• Stop drinking: One of the best ways to stop throwing up after drinking is to abstain from drinking altogether.


What Should I Do If I’m Vomiting From Alcohol?

Though throwing up after drinking can be frightening, there are a few easy things you can do to help mitigate the effects:

  • Stop drinking: The first and most crucial step is to stop consuming alcohol immediately. While “hair of the dog” might temporarily fix your nausea, continuing to drink will only worsen the situation.
  • Stay hydrated: Dehydration often accompanies vomiting, so try to sip on water or clear fluids like electrolyte-rich beverages.
  • Rest and relax: Lie down in a comfortable and safe place. Resting and staying still can help your body recover.
  • Try over-the-counter remedies: Consider using over-the-counter remedies like antacids to help soothe your stomach and reduce nausea.
  • Seek Medical Attention: If your vomiting persists, or if you notice signs of severe alcohol poisoning such as confusion, slow or irregular breathing, or hypothermia, do not hesitate to seek immediate medical help. These symptoms can be life-threatening and require professional intervention.
  • Deal with the hangover: If vomiting is part of a hangover, focus on rehydration, consume light, easily digestible foods, and get plenty of rest to help alleviate hangover-related nausea.


FAQs: Throwing Up After Drinking

How long will throwing up after drinking last?

The duration of vomiting after drinking can vary widely depending on individual factors and the underlying causes. In most cases, vomiting is a short-term reaction to the body’s attempt to expel alcohol or irritants. It typically lasts for a few hours, but it may continue until the stomach is empty, and the irritants are removed. If vomiting persists for an extended period or becomes severe, it is advisable to seek medical attention.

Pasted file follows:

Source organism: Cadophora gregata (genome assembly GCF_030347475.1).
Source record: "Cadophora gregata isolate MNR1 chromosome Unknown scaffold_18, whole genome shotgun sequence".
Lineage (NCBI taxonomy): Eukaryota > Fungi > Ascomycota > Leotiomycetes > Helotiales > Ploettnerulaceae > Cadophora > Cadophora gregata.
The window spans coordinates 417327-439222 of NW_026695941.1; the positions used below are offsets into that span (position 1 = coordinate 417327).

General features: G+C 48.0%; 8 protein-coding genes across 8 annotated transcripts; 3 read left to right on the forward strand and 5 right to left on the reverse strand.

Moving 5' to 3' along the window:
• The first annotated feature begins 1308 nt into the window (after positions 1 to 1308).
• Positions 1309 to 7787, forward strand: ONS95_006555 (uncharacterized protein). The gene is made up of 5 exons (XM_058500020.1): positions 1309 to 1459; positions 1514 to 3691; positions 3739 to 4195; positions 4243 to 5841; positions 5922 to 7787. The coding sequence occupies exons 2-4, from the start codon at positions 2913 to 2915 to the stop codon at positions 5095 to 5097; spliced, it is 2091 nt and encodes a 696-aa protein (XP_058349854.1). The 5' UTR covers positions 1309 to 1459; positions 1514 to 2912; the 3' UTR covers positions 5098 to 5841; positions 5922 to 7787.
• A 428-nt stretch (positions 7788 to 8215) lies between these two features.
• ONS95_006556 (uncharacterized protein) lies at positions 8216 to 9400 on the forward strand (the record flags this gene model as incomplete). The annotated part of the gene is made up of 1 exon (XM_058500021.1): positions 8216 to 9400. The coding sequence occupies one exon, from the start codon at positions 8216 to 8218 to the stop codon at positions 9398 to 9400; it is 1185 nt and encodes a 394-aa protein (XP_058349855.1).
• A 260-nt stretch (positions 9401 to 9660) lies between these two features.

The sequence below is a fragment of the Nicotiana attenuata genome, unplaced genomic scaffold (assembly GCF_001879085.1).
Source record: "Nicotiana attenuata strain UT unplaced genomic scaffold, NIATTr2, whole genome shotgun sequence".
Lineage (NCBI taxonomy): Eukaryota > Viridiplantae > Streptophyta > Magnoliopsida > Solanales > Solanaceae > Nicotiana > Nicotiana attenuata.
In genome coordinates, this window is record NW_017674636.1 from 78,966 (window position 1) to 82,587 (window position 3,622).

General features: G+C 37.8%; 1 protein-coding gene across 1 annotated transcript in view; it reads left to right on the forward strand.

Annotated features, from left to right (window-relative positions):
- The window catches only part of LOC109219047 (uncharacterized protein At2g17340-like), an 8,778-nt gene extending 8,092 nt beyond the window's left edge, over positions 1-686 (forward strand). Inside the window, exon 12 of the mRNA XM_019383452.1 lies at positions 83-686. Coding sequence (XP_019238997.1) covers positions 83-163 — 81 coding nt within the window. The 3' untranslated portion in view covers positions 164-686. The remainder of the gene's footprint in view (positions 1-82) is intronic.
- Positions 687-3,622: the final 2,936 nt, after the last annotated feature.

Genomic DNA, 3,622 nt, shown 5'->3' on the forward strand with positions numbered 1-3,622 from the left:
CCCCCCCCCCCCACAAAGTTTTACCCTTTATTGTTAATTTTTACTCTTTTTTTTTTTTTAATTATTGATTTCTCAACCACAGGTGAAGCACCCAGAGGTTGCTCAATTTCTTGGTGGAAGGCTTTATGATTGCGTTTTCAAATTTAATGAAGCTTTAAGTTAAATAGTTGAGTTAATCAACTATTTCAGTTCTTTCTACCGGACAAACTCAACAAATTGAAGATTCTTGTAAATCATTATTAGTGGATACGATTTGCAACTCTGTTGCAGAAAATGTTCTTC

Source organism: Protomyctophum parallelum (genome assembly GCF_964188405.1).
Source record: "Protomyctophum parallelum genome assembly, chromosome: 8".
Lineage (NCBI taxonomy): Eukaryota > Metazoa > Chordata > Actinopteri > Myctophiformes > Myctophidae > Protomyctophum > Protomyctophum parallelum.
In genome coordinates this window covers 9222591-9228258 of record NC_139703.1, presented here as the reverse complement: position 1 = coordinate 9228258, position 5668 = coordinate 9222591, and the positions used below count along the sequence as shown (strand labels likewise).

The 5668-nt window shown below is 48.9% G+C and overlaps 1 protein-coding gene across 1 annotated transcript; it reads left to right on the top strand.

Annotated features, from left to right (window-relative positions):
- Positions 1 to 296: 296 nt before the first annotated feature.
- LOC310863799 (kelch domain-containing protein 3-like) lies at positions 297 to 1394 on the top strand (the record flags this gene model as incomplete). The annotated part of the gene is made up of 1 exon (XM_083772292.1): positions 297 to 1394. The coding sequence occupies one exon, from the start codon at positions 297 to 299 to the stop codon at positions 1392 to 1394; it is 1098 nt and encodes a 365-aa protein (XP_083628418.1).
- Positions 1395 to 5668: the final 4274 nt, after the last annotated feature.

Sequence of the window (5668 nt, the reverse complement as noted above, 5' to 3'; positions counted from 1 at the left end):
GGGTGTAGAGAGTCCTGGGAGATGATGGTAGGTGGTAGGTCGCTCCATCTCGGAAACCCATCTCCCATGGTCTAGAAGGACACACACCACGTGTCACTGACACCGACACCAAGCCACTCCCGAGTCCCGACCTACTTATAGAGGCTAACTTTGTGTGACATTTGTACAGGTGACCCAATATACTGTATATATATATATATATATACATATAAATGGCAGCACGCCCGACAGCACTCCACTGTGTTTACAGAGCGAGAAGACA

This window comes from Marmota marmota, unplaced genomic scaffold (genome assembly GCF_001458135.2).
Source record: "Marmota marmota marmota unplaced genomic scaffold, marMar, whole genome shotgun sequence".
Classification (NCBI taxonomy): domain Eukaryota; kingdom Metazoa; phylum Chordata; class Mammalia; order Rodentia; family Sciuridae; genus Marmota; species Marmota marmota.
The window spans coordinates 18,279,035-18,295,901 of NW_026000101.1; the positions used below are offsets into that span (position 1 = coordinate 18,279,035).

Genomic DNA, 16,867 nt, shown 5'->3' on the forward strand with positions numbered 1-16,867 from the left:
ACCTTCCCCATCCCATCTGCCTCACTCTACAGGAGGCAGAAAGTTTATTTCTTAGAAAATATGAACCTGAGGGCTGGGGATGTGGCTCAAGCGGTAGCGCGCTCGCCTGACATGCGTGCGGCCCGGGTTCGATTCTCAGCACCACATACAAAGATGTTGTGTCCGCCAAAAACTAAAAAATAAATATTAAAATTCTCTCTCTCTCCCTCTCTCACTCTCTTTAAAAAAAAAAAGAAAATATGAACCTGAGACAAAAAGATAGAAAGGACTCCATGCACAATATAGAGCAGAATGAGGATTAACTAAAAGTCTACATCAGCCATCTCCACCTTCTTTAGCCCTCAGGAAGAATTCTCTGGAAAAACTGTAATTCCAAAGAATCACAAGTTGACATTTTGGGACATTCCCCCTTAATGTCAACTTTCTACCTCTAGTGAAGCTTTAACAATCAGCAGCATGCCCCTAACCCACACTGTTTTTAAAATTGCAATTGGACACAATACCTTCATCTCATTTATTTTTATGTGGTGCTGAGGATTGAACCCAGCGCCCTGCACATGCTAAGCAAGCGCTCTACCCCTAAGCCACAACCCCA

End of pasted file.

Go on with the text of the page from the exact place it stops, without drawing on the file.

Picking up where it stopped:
Why do I throw up after drinking even if I’m not drunk?

Vomiting after drinking doesn’t always depend on being intoxicated or “drunk.” It can occur due to various factors, such as alcohol’s irritant effects on the stomach lining, overconsumption, mixing alcohol with other substances, or the presence of underlying medical conditions like gastritis. 

Even moderate alcohol consumption can lead to nausea and vomiting in susceptible individuals. It’s crucial to recognize that alcohol affects people differently, and vomiting can occur at different levels of alcohol consumption for various reasons.


When should I seek medical help for vomiting after drinking?

It’s essential to be attentive to your body and know when vomiting after drinking may require medical attention. Seek medical help if:

  • Vomiting is persistent and lasts for an extended perioded, >24 hours..
  • You notice signs of alcohol poisoning, including confusion, dizziness, weakness, temperature irregulation, chest pain/tightness and low body temperature.
  • There’s blood in your vomit or signs of gastrointestinal bleeding.
  • You have a pre-existing medical condition that may be exacerbated by vomiting, such as a history of ulcers or GERD.


Understanding and preventing throwing up after drinking—with Monument 

Understanding how to drink in moderation and responsibly—or how to stop drinking completely—often requires a dedicated support system and the help of trained professionals. 

With Monument, anyone can better understand their relationship with alcohol—and create a healthier one altogether. From online therapy to therapist-moderated support groups, Monument is designed to help you become a happier, healthier version of yourself.

About the Author

Avatar photoRachel is a Boston-based freelance writer with a background in traditional journalism, nonfiction book publishing, and marketing. From nonprofit and social impact copywriting to health and wellness content marketing, her expertise spans industries and audiences. Throughout all of Rachel’s endeavors, though, is the aim to help people learn, grow, and thrive. If Rachel isn’t writing or editing (or reading!), you can find her baking chocolate chip cookies, running, throwing pottery, or catching up on the latest self-help podcast.